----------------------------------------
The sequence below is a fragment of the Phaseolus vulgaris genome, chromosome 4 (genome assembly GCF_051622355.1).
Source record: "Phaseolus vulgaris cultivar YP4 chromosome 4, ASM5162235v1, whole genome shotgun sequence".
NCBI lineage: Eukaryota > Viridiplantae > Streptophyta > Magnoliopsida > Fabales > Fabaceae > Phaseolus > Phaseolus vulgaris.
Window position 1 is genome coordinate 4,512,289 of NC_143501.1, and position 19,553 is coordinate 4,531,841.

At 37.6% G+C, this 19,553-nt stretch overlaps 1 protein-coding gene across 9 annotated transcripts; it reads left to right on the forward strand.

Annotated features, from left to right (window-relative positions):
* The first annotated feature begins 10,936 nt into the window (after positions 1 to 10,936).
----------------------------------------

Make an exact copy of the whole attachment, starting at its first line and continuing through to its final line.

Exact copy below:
The sequence below is a fragment of the Phaseolus vulgaris genome, chromosome 4 (genome assembly GCF_051622355.1).
Source record: "Phaseolus vulgaris cultivar YP4 chromosome 4, ASM5162235v1, whole genome shotgun sequence".
NCBI lineage: Eukaryota > Viridiplantae > Streptophyta > Magnoliopsida > Fabales > Fabaceae > Phaseolus > Phaseolus vulgaris.
Window position 1 is genome coordinate 4,512,289 of NC_143501.1, and position 19,553 is coordinate 4,531,841.

At 37.6% G+C, this 19,553-nt stretch overlaps 1 protein-coding gene across 9 annotated transcripts; it reads left to right on the forward strand.

Annotated features, from left to right (window-relative positions):
* The first annotated feature begins 10,936 nt into the window (after positions 1 to 10,936).